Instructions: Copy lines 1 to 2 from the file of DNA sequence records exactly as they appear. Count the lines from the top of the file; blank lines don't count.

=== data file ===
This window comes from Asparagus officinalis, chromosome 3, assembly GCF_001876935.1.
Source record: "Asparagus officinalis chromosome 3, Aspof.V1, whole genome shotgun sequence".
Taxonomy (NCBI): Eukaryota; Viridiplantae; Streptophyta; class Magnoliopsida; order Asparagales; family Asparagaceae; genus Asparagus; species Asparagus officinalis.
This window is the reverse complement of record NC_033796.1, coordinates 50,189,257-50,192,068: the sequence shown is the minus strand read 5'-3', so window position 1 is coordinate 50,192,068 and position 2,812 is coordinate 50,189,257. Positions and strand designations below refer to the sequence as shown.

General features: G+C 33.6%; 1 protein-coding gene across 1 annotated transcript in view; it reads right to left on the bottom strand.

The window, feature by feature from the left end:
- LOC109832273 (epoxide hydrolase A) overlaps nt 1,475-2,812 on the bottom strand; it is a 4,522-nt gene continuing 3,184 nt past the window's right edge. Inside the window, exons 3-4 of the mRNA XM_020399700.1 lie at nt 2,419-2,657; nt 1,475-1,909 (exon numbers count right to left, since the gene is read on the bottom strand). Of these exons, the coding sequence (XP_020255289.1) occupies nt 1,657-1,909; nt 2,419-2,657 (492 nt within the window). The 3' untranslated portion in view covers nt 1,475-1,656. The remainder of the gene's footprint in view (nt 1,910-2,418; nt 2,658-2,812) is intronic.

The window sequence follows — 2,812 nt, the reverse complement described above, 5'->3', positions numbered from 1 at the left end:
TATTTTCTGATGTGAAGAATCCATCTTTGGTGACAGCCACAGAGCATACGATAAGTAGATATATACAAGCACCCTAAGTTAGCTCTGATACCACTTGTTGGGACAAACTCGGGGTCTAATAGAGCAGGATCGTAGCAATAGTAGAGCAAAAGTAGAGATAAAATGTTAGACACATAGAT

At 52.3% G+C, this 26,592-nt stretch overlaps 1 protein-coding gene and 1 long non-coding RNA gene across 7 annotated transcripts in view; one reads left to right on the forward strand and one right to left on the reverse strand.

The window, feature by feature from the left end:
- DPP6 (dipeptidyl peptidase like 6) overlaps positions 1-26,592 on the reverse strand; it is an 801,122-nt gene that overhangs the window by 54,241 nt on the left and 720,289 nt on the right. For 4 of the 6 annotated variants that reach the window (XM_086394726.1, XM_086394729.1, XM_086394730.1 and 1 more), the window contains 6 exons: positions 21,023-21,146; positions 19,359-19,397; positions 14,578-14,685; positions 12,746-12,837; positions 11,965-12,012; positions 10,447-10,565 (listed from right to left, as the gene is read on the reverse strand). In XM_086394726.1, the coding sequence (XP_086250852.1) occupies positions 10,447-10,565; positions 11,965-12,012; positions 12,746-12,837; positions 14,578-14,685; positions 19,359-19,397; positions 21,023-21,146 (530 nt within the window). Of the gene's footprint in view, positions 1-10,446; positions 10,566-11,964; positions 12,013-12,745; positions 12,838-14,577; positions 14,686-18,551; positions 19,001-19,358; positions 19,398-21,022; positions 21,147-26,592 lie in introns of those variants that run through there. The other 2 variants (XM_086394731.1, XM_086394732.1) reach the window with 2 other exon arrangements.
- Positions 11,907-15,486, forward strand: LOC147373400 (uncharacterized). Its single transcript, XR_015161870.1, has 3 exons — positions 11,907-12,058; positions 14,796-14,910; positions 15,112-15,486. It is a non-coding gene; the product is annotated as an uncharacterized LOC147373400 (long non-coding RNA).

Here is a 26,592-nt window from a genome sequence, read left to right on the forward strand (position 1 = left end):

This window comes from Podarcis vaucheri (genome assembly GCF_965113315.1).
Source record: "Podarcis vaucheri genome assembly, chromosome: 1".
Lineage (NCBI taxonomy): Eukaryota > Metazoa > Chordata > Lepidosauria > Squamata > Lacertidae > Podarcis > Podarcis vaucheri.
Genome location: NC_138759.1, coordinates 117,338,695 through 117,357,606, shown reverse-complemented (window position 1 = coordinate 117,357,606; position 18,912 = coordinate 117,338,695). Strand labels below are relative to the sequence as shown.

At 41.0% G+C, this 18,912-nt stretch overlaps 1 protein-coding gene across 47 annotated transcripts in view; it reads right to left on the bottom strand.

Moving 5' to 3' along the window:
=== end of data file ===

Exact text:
This window comes from Asparagus officinalis, chromosome 3, assembly GCF_001876935.1.
Source record: "Asparagus officinalis chromosome 3, Aspof.V1, whole genome shotgun sequence".